#LDnursechat discussed life on budget - specifically personal budgets and personal health budgets, and how these will affect service delivery.
When I agreed to facilitate the second chat, I felt prepared for it. As an ‘experienced’ RNLD in a relatively stable role, I have felt for a while now that I need a new professional challenge. And these chats have provided exactly that, along with the exciting development of @LDnursechat and the LD specific chats.
On paper, the PB provides individual, bespoke tailored packages of care which empower the individual as employer and director. In my area of practice, some of the realities are somewhat removed from this, and I was interested to discover if this was a national issue or if some areas are leading the way in PBs and ensuring quality outcomes for PWLD.
As the great @WeNurses have taught us, the chats are referenced before they commence and various contributors could be credited for sending links pertinent to the topic. We also started with a reminder about the NMC guidelines for the use of social media.
There were some recurrent themes, which we explored in greater detail. Most of the contributors were more aware of PHBs, although some had experienced positive interactions and outcomes for patients when good quality Personal Assistants (PAs) were employed, either via PBs or PHBs.
An overriding theme was concern for quality monitoring and auditing. PWLD are amongst the most vulnerable in society, and yet there seems little way of auditing the competence and appropriateness of directly employed PAs.
@janeyskev tweeted ‘how do we ensure PAs are competent and safe when they are directly employed?’
There was also some concern that some PAs are family members, and while they may be the most appropriate carers, there is some work needed to reduce the risk of various forms of abuse. Some PWLD may view their PAs as friends and therefore wouldn’t feel comfortable asking them for certain things, or reporting them if things were going wrong.
This led the discussion to advocacy, possibly the most powerful tool in effective service delivery for PWLD. Advocacy was widely regarded as the key to ensuring quality PAs, providing support for PWLD to make the right decisions regarding their PBs, and reducing the risk of abuse.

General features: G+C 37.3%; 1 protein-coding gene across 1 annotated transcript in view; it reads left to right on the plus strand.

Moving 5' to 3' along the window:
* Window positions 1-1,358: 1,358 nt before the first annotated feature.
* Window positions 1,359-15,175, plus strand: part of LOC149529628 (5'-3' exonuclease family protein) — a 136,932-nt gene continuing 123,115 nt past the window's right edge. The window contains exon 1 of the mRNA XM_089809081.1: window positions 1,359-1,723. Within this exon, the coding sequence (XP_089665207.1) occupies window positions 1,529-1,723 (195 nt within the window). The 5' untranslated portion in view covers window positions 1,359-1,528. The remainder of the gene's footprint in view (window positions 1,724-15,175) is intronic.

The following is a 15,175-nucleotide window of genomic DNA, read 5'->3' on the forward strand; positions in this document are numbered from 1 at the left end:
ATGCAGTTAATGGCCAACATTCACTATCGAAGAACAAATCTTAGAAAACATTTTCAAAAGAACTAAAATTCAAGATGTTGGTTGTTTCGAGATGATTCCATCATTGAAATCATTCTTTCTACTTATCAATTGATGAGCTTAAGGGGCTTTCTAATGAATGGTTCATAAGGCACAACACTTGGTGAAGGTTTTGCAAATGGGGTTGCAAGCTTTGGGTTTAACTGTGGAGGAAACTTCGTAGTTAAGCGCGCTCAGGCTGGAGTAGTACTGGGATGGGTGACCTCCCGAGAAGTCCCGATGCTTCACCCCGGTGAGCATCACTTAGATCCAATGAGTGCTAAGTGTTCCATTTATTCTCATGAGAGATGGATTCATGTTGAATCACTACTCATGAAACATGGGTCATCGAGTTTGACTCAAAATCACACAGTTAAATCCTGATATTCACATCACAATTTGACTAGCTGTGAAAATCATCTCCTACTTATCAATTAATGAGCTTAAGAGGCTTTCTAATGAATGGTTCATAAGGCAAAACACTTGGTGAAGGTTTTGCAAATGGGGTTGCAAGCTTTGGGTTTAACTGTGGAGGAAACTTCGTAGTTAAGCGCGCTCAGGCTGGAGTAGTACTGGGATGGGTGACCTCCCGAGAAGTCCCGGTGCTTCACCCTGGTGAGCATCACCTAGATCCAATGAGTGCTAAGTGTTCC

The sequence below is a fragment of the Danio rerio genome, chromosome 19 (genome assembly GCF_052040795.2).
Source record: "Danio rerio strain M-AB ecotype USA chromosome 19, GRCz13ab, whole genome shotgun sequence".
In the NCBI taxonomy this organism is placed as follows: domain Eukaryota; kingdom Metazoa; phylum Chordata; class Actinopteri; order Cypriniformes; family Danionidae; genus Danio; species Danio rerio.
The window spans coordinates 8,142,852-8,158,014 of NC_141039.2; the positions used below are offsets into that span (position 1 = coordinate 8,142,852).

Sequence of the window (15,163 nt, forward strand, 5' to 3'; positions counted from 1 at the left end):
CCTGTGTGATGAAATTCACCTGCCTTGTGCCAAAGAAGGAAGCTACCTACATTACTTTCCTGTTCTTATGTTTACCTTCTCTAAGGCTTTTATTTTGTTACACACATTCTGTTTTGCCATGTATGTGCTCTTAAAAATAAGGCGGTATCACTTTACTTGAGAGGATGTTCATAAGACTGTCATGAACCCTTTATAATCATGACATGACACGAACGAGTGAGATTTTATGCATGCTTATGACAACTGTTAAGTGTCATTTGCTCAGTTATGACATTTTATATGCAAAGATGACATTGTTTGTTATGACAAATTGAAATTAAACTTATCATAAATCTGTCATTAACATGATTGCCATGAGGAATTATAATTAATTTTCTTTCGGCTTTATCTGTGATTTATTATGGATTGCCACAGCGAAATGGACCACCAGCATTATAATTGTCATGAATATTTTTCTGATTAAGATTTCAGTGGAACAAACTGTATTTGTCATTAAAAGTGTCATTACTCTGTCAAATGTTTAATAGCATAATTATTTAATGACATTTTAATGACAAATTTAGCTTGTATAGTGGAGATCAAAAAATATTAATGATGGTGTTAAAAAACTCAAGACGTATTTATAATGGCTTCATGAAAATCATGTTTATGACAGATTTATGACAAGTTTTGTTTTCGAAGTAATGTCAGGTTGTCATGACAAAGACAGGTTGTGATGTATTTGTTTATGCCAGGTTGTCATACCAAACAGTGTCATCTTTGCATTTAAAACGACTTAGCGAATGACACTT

There were lots of examples of how positive PBs have been for certain individuals, and one of the main points towards the end of the chat was focused on just that: when PBs work for a person, they increase autonomy and control, and massively improve the quality of life for PWLD.
The further development of PBs and PHBs will happen, and when they are more established, they could generate an even more diverse role for RNLDs - both as PAs and brokers in this exciting new care delivery system. There will be a need for strong governance, proper brokerage and professional advocacy for PBs to be successful in maintaining quality outcomes and fulfilled lives for PWLD.
One pertinent point raised by @dmarsden49 was that ‘choice and control can bring extra pressures, but with the right support it can be the path to freedom’ and I think this summarises nicely.
There are many pitfalls, stresses and possible failings in the PB/PHB delivery, but if we can improve LD awareness, encourage the development of professional advocacy, and maintain our RNLD status as being one of holism and individualised, person-centred focus, we can and should make PBs work for the PWLD in our care.
At the end of the chat I was exhausted and exhilarated. As LD practitioners we are diverse, adaptable, person- centred, and totally committed to improving the lives of the people we serve. Whilst I have never questioned my decision to take the path of LD nursing, this chat served to restore my faith and motivation in the bucket loads. I am already reading up for the next #ldnursechat, and thanking my lucky stars I linked in with @dmarsden49, @samabdulla and @ldstudentnurse.
Read the transcript of this chat and see the forthcoming #ldnursechat schedule here.
@LDnursechat owned and facilitated by Michelle Parker @LDstudentnurse, Daniel Marsden RNLD @dmarsden49, Sally Evans RNLD @salsa442, Sam Abdulla RNLD @samabdulla.